Yesterday over at Cosmic Variance, I left a comment promising I’d have more to say on the whole question of science communication amid the current upheaval in the media industry. And today I do–my latest Science Progress column just went up, and it wades into a new debate in this area that has been sparked by recent articles in Nature, Columbia Journalism Review, and elsewhere.
Let’s just say I got a little fired up in this column. I’m kind of upset that in all this discussion of traditional science journalism declining, and science blogging booming, nobody is thinking about the people who are suffering. So I kind of teed off, as follows:
For the most part, blogging isn’t a career. As matters currently stand, most bloggers can’t expect to support a family, get health insurance, a retirement plan, etc, simply through blogging alone. At best they’re the equivalent of faculty adjuncts, never destined for the tenure track.
That’s why the science journalists who you find blogging tend to be freelance or unattached science journalists, and also book authors. We’re entrepreneurs and hacks of all trades; we do a whole bunch of different kinds of things; blogging is just one more to add on the pile. (And we’d be glad to take adjunct work too!)
In other words, our economic models are individualistic and entrepreneurial. One can scarcely doubt that there will always be people in the media willing—or crazy enough—to roll this way. We’re the types to to cry “Freedom!” at the top of our lungs while the media industry removes our entrails. But the question is, what happens to everybody else? The death of traditional science journalism is a death of pensions, healthcare, and childbearing leave. It is a harsh exposure of science journalism to the elements.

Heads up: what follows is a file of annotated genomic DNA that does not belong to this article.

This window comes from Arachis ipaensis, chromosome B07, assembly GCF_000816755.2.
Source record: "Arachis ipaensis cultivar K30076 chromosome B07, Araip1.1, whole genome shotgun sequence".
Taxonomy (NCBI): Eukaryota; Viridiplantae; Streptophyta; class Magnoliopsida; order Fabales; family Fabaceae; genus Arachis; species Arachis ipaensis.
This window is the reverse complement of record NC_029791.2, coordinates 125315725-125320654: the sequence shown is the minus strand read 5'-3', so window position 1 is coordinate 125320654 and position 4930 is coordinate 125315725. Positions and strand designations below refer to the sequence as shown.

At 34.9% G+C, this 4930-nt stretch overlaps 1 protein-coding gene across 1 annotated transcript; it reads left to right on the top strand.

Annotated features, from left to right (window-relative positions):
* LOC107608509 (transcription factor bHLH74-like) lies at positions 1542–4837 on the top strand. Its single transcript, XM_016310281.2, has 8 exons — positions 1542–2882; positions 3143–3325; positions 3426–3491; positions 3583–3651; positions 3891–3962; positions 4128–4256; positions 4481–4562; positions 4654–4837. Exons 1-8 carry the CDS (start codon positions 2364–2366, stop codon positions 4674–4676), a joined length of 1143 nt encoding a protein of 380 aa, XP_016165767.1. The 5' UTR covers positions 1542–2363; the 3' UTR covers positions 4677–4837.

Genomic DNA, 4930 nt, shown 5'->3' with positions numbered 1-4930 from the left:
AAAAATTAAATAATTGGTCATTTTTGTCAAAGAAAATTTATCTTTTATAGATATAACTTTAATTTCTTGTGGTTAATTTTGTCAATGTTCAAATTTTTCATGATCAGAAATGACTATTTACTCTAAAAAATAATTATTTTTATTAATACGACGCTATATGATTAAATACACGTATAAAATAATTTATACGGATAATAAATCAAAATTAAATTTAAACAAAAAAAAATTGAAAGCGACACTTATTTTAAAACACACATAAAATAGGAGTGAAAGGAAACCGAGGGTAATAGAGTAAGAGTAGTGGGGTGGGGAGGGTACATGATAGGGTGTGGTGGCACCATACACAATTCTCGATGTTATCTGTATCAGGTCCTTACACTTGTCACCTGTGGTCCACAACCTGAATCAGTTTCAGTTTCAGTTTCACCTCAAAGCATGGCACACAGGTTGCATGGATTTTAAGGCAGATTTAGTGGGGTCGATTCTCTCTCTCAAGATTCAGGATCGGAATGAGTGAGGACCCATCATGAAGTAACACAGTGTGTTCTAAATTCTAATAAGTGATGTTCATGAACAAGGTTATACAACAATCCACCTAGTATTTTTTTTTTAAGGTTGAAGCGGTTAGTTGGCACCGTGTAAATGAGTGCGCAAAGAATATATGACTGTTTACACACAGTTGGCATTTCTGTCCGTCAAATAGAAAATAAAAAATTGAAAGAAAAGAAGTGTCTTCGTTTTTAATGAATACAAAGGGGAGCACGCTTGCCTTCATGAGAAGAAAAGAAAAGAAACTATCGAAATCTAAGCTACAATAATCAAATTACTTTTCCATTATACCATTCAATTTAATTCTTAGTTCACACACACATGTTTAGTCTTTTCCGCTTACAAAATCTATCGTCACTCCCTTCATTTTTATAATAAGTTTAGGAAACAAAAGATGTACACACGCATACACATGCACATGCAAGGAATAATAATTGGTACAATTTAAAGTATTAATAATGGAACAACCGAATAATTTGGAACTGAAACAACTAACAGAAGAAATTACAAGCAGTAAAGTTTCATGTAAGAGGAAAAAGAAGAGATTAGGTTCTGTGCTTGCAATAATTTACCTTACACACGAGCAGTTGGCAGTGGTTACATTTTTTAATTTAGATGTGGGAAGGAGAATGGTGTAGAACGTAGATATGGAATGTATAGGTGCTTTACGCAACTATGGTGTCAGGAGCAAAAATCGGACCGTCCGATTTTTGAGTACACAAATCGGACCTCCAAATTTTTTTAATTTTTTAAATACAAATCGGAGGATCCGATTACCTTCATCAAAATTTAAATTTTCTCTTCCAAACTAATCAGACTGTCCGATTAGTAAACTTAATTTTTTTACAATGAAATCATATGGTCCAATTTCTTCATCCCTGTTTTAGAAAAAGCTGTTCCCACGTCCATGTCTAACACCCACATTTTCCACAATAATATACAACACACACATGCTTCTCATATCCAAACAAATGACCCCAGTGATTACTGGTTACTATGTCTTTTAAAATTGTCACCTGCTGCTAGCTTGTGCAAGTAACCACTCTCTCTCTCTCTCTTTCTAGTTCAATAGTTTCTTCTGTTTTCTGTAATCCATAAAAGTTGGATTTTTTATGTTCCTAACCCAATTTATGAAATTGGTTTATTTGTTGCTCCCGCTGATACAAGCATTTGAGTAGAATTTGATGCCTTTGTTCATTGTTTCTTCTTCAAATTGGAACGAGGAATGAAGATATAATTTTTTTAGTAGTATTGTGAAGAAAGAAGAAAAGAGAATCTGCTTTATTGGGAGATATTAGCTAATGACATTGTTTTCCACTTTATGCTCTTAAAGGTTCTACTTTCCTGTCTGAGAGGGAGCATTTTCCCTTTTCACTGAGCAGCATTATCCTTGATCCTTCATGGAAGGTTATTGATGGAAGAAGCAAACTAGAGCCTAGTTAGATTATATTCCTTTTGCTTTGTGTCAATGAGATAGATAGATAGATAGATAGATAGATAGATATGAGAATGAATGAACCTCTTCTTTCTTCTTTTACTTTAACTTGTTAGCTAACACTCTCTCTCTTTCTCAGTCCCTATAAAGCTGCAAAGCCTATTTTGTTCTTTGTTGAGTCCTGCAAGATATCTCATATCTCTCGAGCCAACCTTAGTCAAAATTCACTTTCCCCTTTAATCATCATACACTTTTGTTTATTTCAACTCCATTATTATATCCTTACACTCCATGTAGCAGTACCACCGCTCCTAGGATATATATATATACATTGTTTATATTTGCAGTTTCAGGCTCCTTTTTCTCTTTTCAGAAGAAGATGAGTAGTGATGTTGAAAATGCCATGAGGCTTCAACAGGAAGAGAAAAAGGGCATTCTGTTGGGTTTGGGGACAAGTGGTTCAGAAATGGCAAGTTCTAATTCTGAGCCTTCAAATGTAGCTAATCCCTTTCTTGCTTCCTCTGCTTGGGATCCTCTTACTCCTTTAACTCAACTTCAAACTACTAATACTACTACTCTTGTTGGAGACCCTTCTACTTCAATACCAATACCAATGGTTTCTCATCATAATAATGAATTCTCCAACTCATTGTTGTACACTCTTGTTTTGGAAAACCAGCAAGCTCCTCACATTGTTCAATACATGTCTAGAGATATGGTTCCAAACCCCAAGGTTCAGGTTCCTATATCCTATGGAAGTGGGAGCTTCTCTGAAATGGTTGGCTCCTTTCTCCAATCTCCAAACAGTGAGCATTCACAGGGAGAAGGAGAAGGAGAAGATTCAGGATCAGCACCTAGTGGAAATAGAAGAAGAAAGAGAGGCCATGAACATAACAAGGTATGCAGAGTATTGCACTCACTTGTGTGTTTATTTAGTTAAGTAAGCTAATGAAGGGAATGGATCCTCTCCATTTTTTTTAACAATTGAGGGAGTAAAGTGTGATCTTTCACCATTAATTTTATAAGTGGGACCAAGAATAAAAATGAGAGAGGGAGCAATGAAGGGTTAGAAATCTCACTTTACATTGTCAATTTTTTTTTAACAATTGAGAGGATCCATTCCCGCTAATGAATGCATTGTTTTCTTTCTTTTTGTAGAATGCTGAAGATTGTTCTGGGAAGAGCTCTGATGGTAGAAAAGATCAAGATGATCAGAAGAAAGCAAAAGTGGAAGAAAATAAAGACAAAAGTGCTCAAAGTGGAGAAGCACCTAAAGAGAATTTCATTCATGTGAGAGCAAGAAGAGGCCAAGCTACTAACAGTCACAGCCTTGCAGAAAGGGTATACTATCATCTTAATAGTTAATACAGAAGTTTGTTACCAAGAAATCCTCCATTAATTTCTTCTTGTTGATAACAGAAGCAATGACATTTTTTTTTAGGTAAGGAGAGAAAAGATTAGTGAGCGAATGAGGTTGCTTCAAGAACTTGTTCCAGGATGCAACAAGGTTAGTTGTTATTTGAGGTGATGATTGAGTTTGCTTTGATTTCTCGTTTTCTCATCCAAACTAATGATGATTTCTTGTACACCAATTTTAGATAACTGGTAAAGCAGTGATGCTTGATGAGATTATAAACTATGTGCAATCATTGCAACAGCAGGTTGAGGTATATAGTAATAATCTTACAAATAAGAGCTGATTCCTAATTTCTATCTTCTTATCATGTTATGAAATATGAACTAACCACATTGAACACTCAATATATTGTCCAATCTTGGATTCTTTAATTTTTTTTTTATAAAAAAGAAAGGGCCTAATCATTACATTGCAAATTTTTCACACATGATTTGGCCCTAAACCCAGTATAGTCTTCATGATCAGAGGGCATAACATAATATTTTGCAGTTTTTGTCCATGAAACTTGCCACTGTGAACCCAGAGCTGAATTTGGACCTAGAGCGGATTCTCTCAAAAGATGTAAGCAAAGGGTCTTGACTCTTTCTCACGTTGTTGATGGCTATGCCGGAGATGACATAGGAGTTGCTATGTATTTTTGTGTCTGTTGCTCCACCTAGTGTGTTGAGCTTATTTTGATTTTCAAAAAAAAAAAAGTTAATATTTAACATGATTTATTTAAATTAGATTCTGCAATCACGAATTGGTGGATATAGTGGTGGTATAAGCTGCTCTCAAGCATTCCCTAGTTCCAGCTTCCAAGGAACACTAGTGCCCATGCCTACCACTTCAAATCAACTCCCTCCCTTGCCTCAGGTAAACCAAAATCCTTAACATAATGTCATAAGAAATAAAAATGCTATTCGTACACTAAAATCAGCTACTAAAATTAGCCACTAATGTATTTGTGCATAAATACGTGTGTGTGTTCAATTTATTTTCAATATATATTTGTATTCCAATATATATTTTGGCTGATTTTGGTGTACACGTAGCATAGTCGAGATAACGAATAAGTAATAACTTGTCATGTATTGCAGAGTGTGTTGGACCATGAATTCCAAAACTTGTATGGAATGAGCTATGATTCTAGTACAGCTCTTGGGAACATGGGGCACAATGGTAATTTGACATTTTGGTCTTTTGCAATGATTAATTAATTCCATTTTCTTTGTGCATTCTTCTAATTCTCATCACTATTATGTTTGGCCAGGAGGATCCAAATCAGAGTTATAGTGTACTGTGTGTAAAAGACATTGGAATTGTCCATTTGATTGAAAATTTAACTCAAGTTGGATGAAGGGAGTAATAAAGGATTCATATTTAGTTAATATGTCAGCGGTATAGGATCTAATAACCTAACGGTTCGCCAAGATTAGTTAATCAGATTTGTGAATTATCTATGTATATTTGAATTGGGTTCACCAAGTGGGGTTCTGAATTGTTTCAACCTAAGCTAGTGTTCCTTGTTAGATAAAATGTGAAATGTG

That’s why it was so beyond the pale to find a university faculty scientist and science blogger, University of Toronto biochemistry professor Larry Moran, commenting on my blog (quoted by Nature) that “Seriously, most of what passes for science journalism is so bad we will be better of without it…Science journalists have let us down. I say good riddance.” In other words, send them out into the cold.
The point is that we can’t just discuss the “death of science journalism,” and the potential replacement thereof by blogging, in the abstract. There’s a ton of pain out there right now. I close the column by suggesting the real problem is the lack of solidarity among people who cover science in the media, new or old. They care about scientific knowledge, but do they care about each other?
You can read the full column here.